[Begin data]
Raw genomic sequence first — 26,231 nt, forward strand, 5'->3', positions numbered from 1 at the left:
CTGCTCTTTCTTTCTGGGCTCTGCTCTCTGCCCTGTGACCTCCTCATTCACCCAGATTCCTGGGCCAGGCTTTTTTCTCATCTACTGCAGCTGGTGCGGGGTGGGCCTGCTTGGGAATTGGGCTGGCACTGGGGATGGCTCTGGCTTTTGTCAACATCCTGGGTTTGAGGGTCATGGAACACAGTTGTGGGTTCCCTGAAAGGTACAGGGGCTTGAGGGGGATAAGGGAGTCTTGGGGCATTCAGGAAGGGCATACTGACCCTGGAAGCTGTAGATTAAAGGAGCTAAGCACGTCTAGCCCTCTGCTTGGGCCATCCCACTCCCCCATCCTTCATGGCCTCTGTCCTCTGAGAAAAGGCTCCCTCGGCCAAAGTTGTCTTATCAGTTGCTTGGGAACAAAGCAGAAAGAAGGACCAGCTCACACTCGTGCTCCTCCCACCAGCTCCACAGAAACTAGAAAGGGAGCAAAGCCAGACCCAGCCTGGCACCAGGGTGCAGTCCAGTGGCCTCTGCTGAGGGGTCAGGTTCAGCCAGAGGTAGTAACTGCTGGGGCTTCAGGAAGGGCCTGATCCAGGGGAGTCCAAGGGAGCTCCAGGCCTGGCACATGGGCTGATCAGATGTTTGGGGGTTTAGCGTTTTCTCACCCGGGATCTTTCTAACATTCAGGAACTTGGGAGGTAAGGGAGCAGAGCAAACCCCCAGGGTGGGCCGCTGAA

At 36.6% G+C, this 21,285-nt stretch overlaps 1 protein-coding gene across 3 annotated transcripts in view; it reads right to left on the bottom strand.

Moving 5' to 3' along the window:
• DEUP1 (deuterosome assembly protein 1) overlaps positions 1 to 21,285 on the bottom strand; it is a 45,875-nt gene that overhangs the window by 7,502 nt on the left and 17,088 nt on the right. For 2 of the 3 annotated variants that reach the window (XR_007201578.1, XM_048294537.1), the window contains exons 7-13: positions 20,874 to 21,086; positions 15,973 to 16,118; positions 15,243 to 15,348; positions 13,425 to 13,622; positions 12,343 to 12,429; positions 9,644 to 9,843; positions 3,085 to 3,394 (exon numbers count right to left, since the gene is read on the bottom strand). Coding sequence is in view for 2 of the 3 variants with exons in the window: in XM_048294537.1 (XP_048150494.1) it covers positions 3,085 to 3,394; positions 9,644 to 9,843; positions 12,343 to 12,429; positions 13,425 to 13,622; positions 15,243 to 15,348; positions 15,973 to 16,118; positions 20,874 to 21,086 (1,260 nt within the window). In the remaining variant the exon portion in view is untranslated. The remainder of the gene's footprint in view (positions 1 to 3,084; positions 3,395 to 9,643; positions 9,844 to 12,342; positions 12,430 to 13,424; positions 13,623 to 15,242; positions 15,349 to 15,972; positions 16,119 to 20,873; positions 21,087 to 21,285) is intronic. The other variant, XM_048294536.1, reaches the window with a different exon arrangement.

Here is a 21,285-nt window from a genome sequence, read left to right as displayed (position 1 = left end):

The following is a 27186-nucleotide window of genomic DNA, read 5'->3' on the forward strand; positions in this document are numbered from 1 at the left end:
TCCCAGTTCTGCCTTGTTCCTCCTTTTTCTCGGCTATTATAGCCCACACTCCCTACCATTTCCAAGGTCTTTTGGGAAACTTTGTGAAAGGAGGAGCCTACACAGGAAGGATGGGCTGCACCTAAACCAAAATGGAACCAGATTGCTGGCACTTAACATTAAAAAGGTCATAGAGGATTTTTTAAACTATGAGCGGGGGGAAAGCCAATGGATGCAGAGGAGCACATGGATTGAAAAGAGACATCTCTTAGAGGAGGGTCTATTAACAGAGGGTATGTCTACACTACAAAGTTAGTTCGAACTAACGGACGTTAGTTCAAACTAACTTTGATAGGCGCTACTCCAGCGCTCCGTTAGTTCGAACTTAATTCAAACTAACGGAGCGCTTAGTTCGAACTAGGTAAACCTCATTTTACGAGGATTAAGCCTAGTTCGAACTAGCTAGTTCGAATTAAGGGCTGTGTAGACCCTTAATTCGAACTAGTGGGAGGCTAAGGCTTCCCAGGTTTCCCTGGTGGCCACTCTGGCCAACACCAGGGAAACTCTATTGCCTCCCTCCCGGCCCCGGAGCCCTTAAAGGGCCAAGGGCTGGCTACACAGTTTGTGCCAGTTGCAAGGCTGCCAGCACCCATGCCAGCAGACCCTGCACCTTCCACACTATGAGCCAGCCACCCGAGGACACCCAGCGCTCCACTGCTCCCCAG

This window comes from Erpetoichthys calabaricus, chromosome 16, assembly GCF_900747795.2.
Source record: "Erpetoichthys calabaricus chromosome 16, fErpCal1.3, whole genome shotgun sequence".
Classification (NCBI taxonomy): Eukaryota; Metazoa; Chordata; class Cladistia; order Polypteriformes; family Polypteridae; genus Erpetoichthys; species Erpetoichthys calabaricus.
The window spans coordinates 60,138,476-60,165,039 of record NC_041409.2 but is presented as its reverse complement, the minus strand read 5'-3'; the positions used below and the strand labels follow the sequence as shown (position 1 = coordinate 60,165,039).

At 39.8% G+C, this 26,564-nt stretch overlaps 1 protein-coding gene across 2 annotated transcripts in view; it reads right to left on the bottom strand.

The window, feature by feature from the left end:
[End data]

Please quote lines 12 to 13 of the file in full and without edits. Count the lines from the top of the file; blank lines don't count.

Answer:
The window spans coordinates 60,138,476-60,165,039 of record NC_041409.2 but is presented as its reverse complement, the minus strand read 5'-3'; the positions used below and the strand labels follow the sequence as shown (position 1 = coordinate 60,165,039).

At 39.8% G+C, this 26,564-nt stretch overlaps 1 protein-coding gene across 2 annotated transcripts in view; it reads right to left on the bottom strand.